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2-4 p.m.Russell Senate Office BuildingRoom SR-385

An Energy, Economic and Environmental Solution for Our Nation:
Using Captured Carbon Dioxide for Enhanced Oil Recovery

Thursday, June 26, 2014
2-4 p.m.

Russell Senate Office Building
Room SR-385
2 Constitution Avenue, NE
Washington, D.C., 20002

Carbon dioxide enhanced oil recovery (CO2-EOR) is a decades-old, proven commercial practice that involves injecting CO2 into already developed oil fields to coax additional production. Increasing the supply of CO2 captured from power plants and industrial sources for use in CO2-EOR has the potential to increase American oil production by tens of billions of barrels, while safely storing billions of tons of CO2 underground. The event will focus on CO2-EOR’s benefits for domestic energy production, the economy, and the environment.

Welcome

BRAD CRABTREE
Vice President, Fossil Energy, Great Plains Institute
 

Introductory Remarks

The Honorable RICHARD GEPHARDT
Former Majority Leader, U.S. House of Representatives (D-MO)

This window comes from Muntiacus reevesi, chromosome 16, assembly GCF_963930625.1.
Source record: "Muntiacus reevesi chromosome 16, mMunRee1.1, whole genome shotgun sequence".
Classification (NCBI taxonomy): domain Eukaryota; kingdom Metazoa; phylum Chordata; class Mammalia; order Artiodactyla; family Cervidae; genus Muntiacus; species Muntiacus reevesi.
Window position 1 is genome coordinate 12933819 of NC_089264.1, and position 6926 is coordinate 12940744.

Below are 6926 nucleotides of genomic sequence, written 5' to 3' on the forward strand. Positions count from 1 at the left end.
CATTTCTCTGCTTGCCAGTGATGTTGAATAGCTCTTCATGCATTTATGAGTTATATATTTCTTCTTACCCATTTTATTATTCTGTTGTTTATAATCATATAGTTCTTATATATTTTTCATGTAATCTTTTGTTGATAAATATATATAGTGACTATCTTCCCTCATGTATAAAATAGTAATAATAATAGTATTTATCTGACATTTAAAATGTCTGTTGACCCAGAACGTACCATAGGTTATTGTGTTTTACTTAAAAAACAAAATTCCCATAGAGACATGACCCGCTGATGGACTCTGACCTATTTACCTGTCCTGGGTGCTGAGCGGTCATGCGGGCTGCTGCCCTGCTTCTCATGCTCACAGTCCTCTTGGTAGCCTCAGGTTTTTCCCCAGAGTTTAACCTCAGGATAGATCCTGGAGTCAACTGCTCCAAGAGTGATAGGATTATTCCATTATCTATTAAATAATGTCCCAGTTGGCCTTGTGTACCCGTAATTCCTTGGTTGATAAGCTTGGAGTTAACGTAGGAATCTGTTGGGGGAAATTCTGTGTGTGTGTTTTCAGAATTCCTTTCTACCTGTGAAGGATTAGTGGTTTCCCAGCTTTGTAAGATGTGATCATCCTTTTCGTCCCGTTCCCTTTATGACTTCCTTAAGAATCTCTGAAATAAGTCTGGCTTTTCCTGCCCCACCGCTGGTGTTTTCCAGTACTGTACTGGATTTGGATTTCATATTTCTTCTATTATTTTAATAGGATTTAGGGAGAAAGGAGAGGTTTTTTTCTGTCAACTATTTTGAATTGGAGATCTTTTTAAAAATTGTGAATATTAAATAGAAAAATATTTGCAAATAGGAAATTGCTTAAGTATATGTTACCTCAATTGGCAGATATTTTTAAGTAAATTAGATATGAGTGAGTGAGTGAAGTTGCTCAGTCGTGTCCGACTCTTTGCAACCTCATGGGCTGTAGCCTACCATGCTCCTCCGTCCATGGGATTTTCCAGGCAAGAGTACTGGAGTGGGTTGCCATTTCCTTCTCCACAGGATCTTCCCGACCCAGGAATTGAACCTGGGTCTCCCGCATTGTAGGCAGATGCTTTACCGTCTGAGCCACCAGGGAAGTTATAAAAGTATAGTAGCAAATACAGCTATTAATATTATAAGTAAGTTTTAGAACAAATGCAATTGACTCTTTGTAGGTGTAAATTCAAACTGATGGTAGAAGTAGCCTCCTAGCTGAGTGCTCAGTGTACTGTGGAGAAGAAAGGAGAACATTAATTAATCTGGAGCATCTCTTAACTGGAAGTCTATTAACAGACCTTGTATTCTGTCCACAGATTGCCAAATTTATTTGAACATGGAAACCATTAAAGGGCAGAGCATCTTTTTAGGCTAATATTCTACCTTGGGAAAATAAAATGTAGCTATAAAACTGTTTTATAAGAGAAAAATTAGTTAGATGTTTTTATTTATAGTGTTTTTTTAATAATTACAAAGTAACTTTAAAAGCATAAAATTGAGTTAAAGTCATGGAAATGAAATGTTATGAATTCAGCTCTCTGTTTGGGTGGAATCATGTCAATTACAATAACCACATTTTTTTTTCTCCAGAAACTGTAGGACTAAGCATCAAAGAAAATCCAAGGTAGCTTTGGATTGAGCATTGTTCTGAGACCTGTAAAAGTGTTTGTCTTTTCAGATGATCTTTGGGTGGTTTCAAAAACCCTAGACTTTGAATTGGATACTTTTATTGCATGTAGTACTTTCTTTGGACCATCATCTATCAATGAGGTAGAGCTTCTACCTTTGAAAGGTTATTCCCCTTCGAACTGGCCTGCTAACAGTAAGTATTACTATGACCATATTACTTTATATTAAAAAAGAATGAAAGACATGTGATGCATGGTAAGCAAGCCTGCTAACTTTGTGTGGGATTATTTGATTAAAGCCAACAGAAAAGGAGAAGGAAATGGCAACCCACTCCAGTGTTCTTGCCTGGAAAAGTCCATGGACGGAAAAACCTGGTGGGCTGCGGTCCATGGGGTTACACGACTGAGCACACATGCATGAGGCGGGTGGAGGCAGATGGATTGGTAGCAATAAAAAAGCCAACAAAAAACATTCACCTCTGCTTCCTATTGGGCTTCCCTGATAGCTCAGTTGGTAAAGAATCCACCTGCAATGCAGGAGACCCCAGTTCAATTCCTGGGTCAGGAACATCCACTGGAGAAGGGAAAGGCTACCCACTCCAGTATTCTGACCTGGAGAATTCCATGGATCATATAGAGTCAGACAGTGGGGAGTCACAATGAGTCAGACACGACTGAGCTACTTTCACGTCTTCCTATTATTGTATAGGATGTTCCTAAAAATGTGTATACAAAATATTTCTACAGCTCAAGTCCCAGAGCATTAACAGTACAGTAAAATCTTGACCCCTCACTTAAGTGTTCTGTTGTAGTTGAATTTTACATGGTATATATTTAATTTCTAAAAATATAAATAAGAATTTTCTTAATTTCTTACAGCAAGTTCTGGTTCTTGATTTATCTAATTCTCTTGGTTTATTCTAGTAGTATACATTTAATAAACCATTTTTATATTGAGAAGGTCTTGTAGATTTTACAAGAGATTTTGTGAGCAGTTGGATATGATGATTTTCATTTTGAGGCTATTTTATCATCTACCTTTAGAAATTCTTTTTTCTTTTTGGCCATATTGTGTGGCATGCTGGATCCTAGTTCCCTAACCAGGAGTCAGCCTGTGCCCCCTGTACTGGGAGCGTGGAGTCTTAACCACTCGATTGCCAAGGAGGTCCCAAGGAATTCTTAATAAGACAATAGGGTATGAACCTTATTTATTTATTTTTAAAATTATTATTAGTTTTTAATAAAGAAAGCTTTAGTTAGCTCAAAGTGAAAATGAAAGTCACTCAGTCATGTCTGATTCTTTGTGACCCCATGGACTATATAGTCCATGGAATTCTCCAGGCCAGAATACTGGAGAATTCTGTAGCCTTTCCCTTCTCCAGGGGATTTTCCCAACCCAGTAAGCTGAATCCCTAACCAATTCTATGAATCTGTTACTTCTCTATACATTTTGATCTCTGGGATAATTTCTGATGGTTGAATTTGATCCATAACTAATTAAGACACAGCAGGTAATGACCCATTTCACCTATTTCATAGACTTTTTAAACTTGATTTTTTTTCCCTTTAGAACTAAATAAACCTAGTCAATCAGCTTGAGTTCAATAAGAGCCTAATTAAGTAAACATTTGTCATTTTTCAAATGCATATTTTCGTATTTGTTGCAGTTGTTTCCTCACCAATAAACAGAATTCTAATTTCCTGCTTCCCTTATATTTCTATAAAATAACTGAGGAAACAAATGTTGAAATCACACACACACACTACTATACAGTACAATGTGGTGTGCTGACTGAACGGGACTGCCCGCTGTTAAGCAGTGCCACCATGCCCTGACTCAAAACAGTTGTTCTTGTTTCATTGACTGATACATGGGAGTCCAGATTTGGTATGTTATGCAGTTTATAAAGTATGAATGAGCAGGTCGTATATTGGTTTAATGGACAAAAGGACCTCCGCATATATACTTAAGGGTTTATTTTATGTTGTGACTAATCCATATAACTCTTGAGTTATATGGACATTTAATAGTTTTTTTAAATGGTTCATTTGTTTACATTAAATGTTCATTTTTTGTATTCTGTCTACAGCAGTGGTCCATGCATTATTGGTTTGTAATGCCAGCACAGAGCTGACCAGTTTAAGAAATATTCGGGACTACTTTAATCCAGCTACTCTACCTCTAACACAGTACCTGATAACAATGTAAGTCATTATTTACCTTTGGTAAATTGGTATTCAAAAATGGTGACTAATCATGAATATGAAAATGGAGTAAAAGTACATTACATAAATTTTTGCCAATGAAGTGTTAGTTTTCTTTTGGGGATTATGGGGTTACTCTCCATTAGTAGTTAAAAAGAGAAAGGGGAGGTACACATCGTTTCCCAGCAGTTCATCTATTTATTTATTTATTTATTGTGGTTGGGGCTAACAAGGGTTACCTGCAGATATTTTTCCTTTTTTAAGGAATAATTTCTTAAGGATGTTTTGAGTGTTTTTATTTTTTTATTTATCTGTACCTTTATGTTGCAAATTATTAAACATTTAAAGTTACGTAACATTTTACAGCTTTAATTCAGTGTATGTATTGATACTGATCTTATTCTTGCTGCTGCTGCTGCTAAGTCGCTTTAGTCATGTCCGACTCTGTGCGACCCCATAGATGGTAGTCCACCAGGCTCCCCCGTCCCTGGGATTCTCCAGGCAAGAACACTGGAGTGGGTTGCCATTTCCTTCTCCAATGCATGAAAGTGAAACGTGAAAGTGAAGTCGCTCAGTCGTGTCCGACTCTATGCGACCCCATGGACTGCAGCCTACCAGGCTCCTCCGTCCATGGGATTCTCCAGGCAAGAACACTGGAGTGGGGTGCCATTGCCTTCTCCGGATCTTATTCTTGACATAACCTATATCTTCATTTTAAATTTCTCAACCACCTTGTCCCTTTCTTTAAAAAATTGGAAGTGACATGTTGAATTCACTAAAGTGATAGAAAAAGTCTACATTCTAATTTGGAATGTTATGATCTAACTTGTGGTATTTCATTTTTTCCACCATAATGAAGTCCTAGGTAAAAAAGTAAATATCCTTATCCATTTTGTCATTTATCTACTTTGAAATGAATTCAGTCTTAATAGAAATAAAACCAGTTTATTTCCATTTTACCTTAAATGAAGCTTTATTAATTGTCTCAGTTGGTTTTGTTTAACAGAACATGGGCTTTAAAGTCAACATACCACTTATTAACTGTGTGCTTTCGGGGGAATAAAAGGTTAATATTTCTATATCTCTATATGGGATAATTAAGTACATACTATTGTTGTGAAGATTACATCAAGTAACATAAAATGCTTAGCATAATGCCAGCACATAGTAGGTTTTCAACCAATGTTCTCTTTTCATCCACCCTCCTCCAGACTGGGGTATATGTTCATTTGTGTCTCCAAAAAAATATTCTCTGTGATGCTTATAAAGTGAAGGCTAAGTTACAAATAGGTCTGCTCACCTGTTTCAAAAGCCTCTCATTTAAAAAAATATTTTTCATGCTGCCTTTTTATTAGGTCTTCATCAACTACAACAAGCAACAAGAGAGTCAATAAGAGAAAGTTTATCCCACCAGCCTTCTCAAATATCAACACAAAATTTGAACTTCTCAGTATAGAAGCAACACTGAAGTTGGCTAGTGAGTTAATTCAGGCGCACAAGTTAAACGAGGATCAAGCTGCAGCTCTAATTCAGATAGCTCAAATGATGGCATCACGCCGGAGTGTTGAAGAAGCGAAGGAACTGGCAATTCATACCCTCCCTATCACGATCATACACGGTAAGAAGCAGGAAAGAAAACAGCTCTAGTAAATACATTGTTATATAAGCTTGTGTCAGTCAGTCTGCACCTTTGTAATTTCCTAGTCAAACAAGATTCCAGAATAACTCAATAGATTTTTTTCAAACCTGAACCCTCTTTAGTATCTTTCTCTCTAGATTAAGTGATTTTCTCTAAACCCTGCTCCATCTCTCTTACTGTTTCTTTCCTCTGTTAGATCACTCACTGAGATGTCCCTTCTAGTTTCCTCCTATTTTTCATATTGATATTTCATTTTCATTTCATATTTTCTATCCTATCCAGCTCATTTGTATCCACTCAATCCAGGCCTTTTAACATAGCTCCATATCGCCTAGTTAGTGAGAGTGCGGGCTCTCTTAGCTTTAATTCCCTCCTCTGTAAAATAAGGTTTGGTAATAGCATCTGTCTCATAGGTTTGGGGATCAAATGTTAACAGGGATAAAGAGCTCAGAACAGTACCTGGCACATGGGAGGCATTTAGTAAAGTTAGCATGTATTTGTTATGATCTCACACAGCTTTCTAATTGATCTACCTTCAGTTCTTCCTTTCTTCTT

The Honorable TIM HUTCHINSON
Former U.S. Senator (R-AR)


Panel Discussion

THOMAS ALTMEYER
Vice President, Government Affairs, Arch Coal, Inc.

HUNTER JOHNSTON
Counsel, Leucadia Energy

BRAD MARKELL
Executive Director, Industrial Union Council, AFL-CIO

JOHN STEELMAN
Climate Program Manager, Natural Resources Defense Council


Closing Remarks

PATRICK FALWELL

Solutions Fellow, Center for Climate and Energy Solutions


The National Enhanced Oil Recovery Initiative (NEORI) brings together industry, labor and environmental advocates, and state officials to foster increased domestic oil production through the capture, use and storage of CO2 from power plants and industrial facilities.  NEORI is convened by the Center for Energy and Climate Solutions (C2ES) and Great Plains Institute (GPI).